The Labor Tribunal Act(労働審判法) was enacted as part of judicial reform, and took effect on April 1, 2006. With labor-related disputes increasing along with changes in socioeconomic conditions, the purpose of labor tribunal proceedings is to resolve a dispute about whether or not a labor contract exists quickly, appropriately, and effectively between an individual employee and their employer. The proceedings are handled by a labor tribunal comprising a judge and two labor tribunal members.A family court hears cases that differ in nature from ordinary civil and criminal cases, through inquisitorial procedures that suit the particularities of those cases. Since cases of domestic disputes often involve emotional conflicts between the parties, in order to thoroughly resolve such cases, the court must not only render a legal determination, but must also sufficiently deal with such emotional conflicts. Therefore, domestic dispute cases are dealt with non-publicly, except for litigation relating to personal status. The court must attempt to resolve domestic disputes through conciliation first, before going forward with legal proceedings such as litigations or adjudication.

3.2.2. The procedures or techniques which are employed to encourage the parties to reach a conciliation or settlement of a dispute during formal civil legal proceedings

The judge, irrespective of the extent to which a suit has progressed, may attempt to arrange a settlement or have an authorized judge or commissioned judge attempt to arrange a settlement. However, there is no compulsory “settlement”.

3.2.3. A rule of law compliant system that respects due process

Appeal and Retrial is a rule of law complaint system.

The weakness of enforcement of judgments is often criticized for not providing effective remedies. The weakness of enforcement of judgments is frequently pointed out in the field of court-ordered support to be paid by one spouse to the other who has custody of the children after the parents are separated, causing the lone-parent to live a harsh life.

3.3. Alternative Dispute Resolution

3.3.1. The compulsory diversion of disputes

The jurisdiction is based on the option of an applicant. Such forums are divided into government-sponsored and not government-sponsored.

Alternative Dispute Resolution (ADR) is generally not commonly used except for traffic accidents, financial instruments and exchange monetary disputes, and nuclear power station accidents. One of the reasons that ADR is not commonly used is that attorneys are familiar with the court proceedings and not necessarily willing to use the ADR.

3.3.2. The voluntary or consensual diversion of disputes

Traffic accidents, financial instruments and exchange monetary disputes, and nuclear power station accidents are commonly referred to ADR. The jurisdiction is based on the agreement of the applicants.

3.3.3. Examine the policy drivers behind the development of ADR processes

The Act on Promotion of Use of Alternative Dispute Resolution was enacted in 2007 to promote the use of ADR. It introduced a certification by the Ministry of Justice to guarantee the quality of the institutions.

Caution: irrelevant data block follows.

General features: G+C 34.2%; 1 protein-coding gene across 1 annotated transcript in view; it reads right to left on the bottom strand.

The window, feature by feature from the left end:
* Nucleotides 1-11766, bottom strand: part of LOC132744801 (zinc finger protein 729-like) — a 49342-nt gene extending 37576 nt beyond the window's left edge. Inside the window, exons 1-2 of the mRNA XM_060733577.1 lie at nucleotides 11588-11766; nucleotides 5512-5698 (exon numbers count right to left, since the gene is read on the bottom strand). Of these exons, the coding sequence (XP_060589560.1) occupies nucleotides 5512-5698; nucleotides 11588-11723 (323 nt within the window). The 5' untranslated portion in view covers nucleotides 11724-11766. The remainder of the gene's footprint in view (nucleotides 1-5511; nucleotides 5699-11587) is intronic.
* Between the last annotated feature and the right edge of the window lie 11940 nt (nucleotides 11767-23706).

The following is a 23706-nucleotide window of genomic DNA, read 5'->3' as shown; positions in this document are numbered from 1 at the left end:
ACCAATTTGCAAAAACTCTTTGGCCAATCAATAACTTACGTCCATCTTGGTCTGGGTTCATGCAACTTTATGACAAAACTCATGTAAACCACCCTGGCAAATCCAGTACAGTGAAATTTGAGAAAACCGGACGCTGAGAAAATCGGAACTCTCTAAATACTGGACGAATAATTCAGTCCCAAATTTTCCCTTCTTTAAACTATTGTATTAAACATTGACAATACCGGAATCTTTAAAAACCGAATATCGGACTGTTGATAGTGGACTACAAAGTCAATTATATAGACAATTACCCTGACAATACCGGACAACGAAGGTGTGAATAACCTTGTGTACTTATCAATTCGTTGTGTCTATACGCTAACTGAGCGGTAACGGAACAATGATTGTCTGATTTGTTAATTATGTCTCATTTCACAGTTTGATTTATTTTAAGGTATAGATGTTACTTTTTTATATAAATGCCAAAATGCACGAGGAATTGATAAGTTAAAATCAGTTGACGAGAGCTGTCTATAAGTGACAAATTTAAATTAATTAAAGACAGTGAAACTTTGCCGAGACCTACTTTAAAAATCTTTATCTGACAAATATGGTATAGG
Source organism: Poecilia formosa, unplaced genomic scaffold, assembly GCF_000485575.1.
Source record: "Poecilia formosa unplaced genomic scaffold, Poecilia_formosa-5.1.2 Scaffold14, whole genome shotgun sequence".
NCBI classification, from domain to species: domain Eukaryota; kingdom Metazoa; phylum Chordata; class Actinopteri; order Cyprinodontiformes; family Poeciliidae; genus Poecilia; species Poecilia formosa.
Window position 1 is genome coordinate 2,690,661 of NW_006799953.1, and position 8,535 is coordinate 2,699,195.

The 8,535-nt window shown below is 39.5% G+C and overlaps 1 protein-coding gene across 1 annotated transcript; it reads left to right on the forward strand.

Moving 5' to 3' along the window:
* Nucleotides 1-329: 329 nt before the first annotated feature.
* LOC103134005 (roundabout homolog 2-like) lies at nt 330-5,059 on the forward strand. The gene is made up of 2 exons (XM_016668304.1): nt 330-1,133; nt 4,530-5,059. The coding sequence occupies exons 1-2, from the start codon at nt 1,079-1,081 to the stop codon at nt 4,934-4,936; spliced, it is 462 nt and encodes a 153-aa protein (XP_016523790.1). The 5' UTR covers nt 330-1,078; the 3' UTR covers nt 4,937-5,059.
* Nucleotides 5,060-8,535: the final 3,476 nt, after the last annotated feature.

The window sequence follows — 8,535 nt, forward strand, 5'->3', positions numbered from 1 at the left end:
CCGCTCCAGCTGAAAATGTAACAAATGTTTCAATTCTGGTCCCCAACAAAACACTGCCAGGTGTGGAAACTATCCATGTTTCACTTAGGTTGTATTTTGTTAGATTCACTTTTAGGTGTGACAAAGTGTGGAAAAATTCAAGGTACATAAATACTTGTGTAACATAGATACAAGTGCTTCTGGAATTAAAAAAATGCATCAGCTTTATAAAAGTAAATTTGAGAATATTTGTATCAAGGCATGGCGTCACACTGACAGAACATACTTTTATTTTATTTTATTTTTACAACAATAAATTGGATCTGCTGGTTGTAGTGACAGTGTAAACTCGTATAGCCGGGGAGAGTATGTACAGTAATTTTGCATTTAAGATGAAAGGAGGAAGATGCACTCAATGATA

In order to save costs and judicial time in the administration of civil justice, the hearing procedure is not open to the public, thereby providing less stressful and more harmonious forms of dispute resolution for the parties and setting up forums that provide remedies that better meet parties’ underlying needs compared with litigation

It is sometimes criticized that despite parties have no obligation to consent, the party who cannot afford a lawyer is sometimes forced to compromise and consent.

3.4. Simplification of law and by-passing legal processes

3.4.1. Reduce the cost and time required of judges, parties and/or others

A. “No-fault” liability rules for defective products

The Product Liability Act enforced in 1995 was enacted as a special provision of the principle of negligence liability stipulated by the tort law.

The Product Liability Act is based on “no-fault” liability to prevent and remedy consumer damage due to the accidents caused by products.

Prior to the enactment of the Product Liability Act, general tort law was used to help victims in the event of an accident caused by defective products. However, it was extremely difficult for victims to claim and prove the manufacturer’s negligence. The Product Liability Act revised the principle of negligence in tort law from the viewpoint of consumer protection and introduced product liability based on the concept of defect liability.

B. “No-fault” divorce

Traditionally, divorce in family law was based on “fault” in which a request for divorce from a spouse, who is liable for the cause of divorce, was not accepted. However, if it is recognized that the marital relationship has been substantially broken for a considerable period of time, the divorce requested from liable spouse will be accepted under certain conditions (1987 supreme court decision). Since this supreme court decision, there has been a transition from “fault” divorce to “less fault” or “no-fault” divorce.